2009 BMW M5 Review

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The Car Connection Expert Review

Trevor Wild Trevor Wild Author
May 8, 2009

The stellar performance of the 2009 BMW M5 overshadows its idiosyncrasies and technologically overwrought feel.

TheCarConnection.com's editors drove the new BMW M5 in order to give you an expert opinion. Then TheCarConnection.com's enthusiasts researched available road tests on the new BMW M5 to produce this conclusive review and to help you find the truth where other reviews might differ.

Unlike the old spaghetti western that culminates in a Mexican standoff between the three antagonists, the 2009 BMW M5 encompasses each quality in a single package—good, bad, and ugly. The good of the 2009 M5 is its race-derived, 500-horsepower V-10 engine, making it BMW’s fastest four-door, with a 0-60 time of just 4.5 seconds. The M5 also corners as if it’s attached to the proverbial rails and brakes equally as hard as it accelerates.

The bad side of the 2009 M5 is the vehicle’s overabundance of technology. BMW's semi-manual SMG transmission is only for fans of a truly harsh shift experience. The no-cost six-speed manual is a far better choice. It's a gem, with crisp throws, precise gates, perfectly arranged pedals, and surprisingly smooth clutch engagement. The technology that commands the suspension, steering, and throttle inputs offers a bewildering 279 combinations through an MDrive menu that can be linked to the steering wheel's MDrive button, which might as well be a panic button for users who can't figure it out. And finally, BMW's frustrating iDrive controller for audio, navigation, and climate settings needs its own manual.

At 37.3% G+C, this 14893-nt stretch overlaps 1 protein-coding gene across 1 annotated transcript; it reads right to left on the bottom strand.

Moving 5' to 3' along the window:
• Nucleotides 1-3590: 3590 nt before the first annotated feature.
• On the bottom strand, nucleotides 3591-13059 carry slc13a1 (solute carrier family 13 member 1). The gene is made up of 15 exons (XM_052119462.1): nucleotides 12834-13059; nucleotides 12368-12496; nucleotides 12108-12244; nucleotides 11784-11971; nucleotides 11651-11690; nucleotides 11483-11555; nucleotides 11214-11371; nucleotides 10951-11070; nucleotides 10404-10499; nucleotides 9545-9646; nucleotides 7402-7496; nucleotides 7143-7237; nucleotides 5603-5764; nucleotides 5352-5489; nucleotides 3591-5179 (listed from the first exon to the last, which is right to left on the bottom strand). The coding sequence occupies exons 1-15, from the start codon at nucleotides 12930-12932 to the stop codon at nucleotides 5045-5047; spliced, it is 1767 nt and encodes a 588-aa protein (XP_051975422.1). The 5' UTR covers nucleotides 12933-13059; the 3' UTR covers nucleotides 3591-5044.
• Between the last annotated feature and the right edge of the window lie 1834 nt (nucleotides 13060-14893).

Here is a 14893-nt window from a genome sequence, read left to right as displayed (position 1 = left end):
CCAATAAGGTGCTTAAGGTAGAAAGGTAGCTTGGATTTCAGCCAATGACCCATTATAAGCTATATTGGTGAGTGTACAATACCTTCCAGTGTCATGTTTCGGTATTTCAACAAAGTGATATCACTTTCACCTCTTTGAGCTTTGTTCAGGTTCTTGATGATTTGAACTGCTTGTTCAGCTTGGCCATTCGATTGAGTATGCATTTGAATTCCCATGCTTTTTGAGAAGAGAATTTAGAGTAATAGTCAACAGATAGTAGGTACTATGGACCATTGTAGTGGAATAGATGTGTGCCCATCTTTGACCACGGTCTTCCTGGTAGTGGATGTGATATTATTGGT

If beauty is in the eye of the beholder, TheCarConnection.com’s editors consider the M5 to be an über-expensive ugly duckling. The optional Madeira Walnut trim, a reddish-brown wood with horizontal graining, looks painted on with a coarse brush. There is brushed-aluminum trim for the discerning buyer, though. The 2009 BMW M5's styling is all business—it won’t be encased in a museum like a Jaguar E-Type. If you keep the color choices as conservative as the car, it works—for instance, in the new Carbon Black Metallic exterior.

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With a price tag of more than $85,000 and a limited supply, the 2009 M5 will trouble very few folks with its bad and ugly sides. It's a shame more people won't have the chance to sample the good, as it's both a safe, secure sedan and a stunning performer, all the more fascinating due to its hugely obvious flaws.

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